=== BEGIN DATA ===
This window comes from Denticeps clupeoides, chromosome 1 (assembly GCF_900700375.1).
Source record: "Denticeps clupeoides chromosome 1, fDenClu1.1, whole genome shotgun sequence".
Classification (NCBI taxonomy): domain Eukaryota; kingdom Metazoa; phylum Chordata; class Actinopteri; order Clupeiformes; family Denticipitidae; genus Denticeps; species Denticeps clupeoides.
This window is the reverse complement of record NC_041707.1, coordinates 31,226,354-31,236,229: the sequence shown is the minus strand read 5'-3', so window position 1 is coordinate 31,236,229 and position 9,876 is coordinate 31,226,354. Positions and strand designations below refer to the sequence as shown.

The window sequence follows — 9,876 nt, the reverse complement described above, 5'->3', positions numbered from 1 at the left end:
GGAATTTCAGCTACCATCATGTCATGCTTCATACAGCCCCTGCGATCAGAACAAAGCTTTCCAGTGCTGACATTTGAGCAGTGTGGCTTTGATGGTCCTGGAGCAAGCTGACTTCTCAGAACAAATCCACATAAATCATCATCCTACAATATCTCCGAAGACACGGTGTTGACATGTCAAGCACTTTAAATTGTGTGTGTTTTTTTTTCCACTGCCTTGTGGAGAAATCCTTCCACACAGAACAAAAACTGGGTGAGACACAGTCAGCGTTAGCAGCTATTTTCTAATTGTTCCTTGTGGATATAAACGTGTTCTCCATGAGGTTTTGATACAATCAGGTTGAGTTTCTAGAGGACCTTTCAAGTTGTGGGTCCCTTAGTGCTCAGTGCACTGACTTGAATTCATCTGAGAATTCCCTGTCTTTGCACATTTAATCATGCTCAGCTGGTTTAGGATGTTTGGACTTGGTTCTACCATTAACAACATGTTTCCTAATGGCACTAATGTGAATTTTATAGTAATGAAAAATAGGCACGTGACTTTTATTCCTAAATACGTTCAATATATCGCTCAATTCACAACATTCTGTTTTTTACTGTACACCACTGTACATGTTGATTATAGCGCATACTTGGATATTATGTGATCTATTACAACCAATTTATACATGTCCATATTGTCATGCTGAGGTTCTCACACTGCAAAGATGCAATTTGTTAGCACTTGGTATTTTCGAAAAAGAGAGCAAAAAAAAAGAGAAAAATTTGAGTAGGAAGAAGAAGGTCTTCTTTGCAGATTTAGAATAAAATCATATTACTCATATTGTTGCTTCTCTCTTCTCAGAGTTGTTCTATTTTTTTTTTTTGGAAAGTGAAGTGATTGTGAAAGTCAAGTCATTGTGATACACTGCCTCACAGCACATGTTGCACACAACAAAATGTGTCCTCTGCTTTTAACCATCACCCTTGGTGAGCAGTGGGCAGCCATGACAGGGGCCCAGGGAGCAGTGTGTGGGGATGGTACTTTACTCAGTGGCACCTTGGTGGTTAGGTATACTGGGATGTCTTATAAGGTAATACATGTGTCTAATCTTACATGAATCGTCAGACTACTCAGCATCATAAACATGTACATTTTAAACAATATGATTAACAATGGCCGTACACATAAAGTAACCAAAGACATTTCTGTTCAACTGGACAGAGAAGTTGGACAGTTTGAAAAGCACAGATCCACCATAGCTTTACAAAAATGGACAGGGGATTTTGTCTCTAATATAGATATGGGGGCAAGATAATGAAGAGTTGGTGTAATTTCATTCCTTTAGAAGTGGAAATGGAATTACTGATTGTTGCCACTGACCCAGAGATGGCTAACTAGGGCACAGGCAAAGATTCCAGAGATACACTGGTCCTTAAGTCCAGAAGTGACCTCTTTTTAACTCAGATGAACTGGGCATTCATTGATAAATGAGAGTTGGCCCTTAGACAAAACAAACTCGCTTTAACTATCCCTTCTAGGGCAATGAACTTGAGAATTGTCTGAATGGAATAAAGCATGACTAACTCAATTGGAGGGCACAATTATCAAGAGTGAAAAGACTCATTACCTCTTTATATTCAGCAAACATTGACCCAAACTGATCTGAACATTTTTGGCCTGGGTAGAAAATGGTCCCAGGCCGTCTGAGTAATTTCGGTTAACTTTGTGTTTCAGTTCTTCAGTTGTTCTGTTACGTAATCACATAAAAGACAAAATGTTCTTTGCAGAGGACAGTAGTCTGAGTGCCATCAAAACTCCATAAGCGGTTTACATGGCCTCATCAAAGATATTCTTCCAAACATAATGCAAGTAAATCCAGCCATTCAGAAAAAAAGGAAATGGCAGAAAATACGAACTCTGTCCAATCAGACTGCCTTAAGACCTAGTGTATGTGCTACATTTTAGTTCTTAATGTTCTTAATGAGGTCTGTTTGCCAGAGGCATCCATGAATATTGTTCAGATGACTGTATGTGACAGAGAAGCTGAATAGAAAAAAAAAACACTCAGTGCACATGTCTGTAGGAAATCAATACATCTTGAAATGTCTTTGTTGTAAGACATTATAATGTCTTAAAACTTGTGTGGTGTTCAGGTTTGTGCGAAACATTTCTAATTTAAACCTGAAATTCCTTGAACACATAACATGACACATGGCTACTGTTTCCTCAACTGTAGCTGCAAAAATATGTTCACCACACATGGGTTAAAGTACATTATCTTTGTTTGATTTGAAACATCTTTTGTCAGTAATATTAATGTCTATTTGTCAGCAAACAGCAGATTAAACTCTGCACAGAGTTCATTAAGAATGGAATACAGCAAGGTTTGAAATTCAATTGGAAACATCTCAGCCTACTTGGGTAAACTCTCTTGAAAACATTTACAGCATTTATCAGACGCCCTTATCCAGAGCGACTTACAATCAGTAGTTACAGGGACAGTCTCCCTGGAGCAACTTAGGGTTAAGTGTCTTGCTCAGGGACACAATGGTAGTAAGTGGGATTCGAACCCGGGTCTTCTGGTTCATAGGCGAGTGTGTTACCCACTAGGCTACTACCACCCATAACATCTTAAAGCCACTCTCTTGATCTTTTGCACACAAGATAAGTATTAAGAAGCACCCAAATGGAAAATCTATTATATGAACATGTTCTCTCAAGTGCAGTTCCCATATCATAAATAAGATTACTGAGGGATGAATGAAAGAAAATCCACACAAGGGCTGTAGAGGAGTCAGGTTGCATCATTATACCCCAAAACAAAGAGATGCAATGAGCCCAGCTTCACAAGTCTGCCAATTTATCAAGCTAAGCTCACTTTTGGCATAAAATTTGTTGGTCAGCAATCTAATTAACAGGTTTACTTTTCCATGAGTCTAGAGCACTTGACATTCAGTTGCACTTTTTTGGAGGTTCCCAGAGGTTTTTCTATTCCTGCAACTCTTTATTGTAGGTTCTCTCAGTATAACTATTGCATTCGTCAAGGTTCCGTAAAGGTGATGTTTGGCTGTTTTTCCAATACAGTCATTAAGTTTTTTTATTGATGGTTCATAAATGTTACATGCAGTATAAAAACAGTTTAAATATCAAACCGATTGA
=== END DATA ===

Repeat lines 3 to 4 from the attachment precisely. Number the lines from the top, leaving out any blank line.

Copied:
Classification (NCBI taxonomy): domain Eukaryota; kingdom Metazoa; phylum Chordata; class Actinopteri; order Clupeiformes; family Denticipitidae; genus Denticeps; species Denticeps clupeoides.
This window is the reverse complement of record NC_041707.1, coordinates 31,226,354-31,236,229: the sequence shown is the minus strand read 5'-3', so window position 1 is coordinate 31,236,229 and position 9,876 is coordinate 31,226,354. Positions and strand designations below refer to the sequence as shown.